Exactly one year ago, my pal James Altucher penned a Real Money article, The Underlevered American Household. I found it perplexing — I didn’t see why anyone would want to lever up more in the fiscal environment we were looking into.
My response was a Real Money (sub only) column titled Ignore Statistical Oddities at Your Peril.
But I also found his column instructive in that it forced me to more carefully articulate some ideas I had been kicking around for a while.
One year later, that process still resonates with me. Here’s my takeaway from our debate last year:
1) Always pay attention to statistical anomalies: They are invariably informative. If for no other reason, they make you think about how we gather and use data. In the "under-levered case," I had to consider different time frames, chew over context.
I thought it was important that the savings rate went negative for the first time in three quarters of a century. That oddity got my attention — and for good reason. Since then, the economy has likely slipped into a recession, and the Dow has fallen 12%.
2) All book keeping is double entry: James reminded me that for every purchase, there is an opposite asset acquired. Its easy to occasionally forget that.
However, just because each side of a ledger entry is quantitatively "balanced" does not mean they are qualitatively "equal."
That’s important to remember, because . . .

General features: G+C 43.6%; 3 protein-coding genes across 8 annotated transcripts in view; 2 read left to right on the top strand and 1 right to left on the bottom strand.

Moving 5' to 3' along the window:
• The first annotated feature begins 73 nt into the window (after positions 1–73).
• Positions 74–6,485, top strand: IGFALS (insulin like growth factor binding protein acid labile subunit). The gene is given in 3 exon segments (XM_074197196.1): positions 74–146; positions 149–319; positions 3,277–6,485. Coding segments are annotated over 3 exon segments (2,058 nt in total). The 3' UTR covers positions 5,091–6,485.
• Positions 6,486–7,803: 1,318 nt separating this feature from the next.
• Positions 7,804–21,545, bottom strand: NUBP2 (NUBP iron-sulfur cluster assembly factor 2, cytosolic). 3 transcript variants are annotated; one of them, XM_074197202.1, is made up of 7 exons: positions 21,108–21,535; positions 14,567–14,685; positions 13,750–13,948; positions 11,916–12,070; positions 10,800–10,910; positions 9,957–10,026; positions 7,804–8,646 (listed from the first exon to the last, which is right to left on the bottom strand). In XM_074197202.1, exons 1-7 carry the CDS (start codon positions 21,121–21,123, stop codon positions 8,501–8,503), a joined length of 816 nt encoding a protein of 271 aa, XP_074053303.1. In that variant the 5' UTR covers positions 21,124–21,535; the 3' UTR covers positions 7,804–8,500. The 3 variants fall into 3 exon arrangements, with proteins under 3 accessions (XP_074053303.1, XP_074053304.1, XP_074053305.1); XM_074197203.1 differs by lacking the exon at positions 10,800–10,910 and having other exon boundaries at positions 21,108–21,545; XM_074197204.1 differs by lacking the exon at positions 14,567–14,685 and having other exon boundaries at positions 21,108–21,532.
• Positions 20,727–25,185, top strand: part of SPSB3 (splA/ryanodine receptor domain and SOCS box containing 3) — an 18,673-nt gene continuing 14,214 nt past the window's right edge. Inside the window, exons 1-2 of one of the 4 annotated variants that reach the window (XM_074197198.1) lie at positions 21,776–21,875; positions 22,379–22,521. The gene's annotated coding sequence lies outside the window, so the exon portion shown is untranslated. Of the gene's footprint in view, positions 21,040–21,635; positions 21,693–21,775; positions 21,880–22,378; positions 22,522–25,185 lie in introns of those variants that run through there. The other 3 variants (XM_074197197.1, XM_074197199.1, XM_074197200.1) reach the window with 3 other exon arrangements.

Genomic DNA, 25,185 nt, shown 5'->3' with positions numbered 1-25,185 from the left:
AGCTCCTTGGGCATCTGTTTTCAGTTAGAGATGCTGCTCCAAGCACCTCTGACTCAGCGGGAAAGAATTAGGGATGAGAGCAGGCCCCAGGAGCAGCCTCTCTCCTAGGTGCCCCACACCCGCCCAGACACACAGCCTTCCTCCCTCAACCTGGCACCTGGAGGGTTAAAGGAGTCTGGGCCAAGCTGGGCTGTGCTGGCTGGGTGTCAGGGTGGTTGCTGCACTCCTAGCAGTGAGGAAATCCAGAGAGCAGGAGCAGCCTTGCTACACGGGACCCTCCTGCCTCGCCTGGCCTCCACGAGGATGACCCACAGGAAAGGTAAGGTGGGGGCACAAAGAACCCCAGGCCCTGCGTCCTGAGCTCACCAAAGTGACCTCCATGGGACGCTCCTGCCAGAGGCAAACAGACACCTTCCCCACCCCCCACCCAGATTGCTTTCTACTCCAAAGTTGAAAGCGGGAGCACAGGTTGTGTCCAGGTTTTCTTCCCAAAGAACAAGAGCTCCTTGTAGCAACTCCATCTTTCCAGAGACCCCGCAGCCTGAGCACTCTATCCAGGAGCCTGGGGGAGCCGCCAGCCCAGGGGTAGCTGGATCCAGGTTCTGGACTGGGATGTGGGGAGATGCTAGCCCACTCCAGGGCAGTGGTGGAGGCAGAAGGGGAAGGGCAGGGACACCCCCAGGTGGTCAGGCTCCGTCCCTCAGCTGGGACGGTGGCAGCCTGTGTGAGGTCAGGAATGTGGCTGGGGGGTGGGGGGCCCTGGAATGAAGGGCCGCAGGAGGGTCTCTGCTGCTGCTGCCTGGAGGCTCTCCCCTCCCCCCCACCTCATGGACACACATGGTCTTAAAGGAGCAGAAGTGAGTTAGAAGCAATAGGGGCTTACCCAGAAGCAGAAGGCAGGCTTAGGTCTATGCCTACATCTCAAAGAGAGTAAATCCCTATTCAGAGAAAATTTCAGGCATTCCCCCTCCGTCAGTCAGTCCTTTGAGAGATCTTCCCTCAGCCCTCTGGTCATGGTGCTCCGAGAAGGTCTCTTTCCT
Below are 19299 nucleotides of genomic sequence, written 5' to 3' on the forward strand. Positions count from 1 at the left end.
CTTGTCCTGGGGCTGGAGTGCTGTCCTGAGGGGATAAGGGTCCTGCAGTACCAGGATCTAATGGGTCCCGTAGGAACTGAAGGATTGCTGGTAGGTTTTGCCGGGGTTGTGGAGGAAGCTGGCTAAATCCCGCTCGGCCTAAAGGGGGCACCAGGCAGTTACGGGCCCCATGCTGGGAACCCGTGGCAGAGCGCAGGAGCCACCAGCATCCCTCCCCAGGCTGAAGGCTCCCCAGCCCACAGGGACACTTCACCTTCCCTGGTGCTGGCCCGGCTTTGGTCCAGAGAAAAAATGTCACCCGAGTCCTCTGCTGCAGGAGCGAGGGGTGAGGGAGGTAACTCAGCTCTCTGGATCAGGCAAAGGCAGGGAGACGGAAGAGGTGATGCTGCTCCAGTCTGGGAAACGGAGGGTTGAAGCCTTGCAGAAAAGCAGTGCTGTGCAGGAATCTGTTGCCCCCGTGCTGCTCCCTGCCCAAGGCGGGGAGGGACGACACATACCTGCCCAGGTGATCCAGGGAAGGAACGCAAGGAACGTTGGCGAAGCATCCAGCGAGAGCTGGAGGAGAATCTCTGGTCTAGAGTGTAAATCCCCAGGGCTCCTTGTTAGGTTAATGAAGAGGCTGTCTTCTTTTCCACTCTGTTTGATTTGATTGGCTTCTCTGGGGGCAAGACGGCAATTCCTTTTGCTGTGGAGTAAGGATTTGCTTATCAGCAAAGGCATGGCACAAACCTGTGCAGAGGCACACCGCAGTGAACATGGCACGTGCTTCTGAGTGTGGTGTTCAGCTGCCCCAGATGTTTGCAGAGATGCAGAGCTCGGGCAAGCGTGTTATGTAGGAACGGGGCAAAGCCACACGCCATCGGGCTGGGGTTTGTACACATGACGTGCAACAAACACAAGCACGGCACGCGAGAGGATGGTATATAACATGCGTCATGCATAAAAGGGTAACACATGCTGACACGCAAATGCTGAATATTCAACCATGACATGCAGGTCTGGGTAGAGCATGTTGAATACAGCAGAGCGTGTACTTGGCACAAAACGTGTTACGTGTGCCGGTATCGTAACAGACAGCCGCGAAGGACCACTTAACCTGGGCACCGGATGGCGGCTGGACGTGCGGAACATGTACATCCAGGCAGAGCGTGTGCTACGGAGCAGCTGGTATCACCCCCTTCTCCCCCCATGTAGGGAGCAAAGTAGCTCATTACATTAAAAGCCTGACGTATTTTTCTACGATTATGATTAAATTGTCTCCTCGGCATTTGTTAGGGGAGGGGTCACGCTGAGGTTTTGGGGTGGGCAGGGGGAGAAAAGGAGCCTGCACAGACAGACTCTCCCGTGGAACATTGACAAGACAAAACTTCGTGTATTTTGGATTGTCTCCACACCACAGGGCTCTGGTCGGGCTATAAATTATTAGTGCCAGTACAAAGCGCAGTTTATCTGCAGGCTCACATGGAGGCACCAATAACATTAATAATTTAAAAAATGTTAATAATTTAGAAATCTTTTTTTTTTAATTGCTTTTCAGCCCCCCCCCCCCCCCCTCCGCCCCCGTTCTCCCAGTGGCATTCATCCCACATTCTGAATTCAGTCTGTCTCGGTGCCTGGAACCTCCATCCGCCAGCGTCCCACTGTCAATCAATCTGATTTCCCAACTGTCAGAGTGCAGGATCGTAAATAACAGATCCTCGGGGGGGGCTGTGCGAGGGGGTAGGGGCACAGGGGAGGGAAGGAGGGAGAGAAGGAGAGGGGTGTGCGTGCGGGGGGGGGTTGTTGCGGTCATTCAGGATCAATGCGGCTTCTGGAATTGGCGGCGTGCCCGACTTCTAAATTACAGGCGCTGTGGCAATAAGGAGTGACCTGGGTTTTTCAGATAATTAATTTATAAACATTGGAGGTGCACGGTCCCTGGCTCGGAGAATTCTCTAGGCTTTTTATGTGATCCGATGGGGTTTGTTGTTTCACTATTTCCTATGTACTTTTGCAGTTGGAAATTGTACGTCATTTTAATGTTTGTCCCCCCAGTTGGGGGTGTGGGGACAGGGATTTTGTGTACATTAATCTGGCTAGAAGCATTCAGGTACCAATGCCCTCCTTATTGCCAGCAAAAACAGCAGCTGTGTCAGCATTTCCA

3) Assets fluctuate in value, but debt is persistent: We heard similar debt-to-asset ratio arguments in 1999, as proof that
things weren’t at all dangerous. However, even after stocks then — or at present, houses — dropped in price, the underlying debt used to purchase them
persisted. So much for the vaunted asset-to-debt ratio
Its another lesson too quickly forgotten from the 2000 crash: Always distinguish how debt and assets behave in differing economic conditions.
4) Spending habits change as the economy cycles: The savings rate reflected that. People continued to spend not their wages & income, but their assets, in order to maintain a lifestyle and/or a standard of living.
Note that this is more than just miles driven or which cars get purchased due to high oil. Our entire mind set shifts as the cycle turns from expansion to plateau to contraction to bottom. People cut back, spend less, hunker down. While that eventually leads to pent up demand, lifting the expansion when it rolls around next, its a process that takes a few years to play out.
Which leads to . . .
5) Real, inflation-adjusted income matters: Despite real
income being negative, as a nation, we took a long time to adjust our
consumption habits. Consuming
more than earnings has significant repercussions.
Instead of seeing wage gains being used to raise living standards, we consumed Household equity as if it were actual income. There is an enormous difference between borrow and spend, versus earn and spend.
Which is precisely what the negative savings rate was warning those how were paying closer attention . . .
The Underlevered American Household
Ignore Statistical Oddities at Your Peril